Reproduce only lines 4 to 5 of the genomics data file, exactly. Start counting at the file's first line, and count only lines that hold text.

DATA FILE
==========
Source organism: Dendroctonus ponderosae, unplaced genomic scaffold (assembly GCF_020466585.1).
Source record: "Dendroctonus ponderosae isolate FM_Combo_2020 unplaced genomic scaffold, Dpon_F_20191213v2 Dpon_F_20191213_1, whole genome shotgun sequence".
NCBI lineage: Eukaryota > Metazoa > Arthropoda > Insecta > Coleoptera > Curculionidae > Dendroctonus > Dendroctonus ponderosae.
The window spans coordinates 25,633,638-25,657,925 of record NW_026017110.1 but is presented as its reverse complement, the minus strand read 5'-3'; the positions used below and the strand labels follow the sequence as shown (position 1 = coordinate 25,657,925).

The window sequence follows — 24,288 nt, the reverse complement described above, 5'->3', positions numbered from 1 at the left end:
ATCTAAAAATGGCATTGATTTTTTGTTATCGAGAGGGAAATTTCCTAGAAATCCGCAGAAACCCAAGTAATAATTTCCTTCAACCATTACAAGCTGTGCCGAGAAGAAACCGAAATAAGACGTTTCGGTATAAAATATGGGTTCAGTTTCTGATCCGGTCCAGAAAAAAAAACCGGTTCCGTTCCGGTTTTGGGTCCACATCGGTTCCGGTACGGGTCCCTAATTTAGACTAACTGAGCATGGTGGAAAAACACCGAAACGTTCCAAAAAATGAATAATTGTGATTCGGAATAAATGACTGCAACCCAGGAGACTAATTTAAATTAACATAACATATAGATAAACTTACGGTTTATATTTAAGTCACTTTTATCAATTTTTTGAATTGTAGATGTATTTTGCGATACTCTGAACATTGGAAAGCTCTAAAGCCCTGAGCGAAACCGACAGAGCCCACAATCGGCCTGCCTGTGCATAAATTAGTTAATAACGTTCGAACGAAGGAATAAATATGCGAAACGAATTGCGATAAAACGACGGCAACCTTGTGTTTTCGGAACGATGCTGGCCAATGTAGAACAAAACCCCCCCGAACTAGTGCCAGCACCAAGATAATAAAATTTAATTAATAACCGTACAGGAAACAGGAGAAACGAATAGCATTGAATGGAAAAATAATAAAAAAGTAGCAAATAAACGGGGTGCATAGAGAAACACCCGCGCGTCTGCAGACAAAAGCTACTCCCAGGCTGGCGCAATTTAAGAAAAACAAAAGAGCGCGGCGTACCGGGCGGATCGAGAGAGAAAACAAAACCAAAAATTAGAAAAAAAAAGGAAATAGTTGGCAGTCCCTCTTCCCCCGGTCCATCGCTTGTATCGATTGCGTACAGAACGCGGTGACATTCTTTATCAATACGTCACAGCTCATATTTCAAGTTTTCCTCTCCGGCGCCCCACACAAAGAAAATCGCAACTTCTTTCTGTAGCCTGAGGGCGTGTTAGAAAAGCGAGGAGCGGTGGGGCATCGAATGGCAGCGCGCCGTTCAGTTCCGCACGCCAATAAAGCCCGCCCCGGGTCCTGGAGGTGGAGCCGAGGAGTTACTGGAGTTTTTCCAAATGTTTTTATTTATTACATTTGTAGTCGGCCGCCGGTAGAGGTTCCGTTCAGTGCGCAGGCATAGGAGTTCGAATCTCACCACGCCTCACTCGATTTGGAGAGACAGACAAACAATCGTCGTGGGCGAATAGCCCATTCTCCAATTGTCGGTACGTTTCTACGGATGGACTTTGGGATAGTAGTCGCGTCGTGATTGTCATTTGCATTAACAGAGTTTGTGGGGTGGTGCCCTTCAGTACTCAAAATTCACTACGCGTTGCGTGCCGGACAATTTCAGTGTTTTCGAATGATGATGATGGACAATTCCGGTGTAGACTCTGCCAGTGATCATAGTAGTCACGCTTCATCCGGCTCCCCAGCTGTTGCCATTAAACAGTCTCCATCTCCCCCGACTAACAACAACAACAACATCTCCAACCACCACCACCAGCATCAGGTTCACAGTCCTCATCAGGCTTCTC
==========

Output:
The window spans coordinates 25,633,638-25,657,925 of record NW_026017110.1 but is presented as its reverse complement, the minus strand read 5'-3'; the positions used below and the strand labels follow the sequence as shown (position 1 = coordinate 25,657,925).

The window sequence follows — 24,288 nt, the reverse complement described above, 5'->3', positions numbered from 1 at the left end: